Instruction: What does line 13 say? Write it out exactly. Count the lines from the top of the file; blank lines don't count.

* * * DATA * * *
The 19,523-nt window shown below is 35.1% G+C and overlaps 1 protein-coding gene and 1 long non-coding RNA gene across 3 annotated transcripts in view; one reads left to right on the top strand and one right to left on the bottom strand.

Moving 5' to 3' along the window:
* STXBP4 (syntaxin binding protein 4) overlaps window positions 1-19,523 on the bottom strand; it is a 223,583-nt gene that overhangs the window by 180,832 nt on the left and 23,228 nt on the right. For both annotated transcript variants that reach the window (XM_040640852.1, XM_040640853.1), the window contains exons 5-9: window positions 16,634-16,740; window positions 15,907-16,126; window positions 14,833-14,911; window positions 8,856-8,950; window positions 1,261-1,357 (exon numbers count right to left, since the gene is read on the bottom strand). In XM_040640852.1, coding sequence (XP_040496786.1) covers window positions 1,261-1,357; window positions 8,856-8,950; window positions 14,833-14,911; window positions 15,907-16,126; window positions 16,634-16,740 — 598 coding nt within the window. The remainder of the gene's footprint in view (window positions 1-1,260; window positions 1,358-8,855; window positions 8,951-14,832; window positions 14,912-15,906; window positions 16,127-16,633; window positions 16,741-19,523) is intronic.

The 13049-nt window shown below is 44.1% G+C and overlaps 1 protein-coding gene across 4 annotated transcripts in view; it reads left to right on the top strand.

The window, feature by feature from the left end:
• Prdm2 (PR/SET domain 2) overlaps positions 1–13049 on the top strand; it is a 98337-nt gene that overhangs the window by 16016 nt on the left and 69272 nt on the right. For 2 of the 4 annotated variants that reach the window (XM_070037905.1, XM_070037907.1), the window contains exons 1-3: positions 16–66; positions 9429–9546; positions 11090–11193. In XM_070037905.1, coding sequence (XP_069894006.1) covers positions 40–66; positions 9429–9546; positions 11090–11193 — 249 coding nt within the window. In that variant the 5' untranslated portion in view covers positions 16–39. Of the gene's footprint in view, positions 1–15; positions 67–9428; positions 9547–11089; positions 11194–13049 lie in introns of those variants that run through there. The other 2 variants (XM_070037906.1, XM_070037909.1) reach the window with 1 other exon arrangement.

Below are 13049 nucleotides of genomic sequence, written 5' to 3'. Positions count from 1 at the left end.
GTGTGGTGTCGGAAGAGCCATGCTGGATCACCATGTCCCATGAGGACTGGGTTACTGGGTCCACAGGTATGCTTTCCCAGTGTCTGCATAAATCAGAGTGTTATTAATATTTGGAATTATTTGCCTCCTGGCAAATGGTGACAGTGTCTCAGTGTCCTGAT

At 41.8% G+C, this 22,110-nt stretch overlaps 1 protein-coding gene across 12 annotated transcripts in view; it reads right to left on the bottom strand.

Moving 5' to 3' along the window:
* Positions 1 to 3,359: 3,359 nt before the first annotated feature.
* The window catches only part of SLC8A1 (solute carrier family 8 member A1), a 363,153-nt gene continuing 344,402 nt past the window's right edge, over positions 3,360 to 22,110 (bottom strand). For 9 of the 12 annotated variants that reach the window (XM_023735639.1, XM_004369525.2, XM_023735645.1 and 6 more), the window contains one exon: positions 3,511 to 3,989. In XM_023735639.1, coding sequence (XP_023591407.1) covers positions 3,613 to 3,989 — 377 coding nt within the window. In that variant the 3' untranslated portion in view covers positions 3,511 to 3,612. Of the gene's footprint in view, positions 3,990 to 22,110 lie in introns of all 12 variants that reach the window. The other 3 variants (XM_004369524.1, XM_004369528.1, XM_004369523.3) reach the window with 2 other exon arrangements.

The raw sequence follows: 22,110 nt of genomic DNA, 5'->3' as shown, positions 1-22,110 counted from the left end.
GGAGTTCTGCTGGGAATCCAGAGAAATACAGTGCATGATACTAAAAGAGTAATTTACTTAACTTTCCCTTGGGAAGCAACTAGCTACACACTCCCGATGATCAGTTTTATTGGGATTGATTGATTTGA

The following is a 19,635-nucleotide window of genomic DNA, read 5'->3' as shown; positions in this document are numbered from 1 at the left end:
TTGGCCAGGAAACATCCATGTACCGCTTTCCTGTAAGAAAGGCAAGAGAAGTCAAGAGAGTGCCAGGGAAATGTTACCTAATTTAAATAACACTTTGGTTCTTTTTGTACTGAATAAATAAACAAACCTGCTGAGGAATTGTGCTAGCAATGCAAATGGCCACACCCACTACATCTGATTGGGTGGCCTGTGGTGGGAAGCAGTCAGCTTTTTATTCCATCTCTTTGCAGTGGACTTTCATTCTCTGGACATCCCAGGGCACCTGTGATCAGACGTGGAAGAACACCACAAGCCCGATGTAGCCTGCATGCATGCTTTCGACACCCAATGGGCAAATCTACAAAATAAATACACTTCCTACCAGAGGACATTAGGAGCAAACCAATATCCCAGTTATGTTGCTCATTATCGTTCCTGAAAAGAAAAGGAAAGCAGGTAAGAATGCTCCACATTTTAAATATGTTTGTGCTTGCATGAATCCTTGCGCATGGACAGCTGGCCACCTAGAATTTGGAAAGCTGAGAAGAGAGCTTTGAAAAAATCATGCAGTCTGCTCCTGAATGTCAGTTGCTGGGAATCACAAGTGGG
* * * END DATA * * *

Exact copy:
The raw sequence follows: 22,110 nt of genomic DNA, 5'->3' as shown, positions 1-22,110 counted from the left end.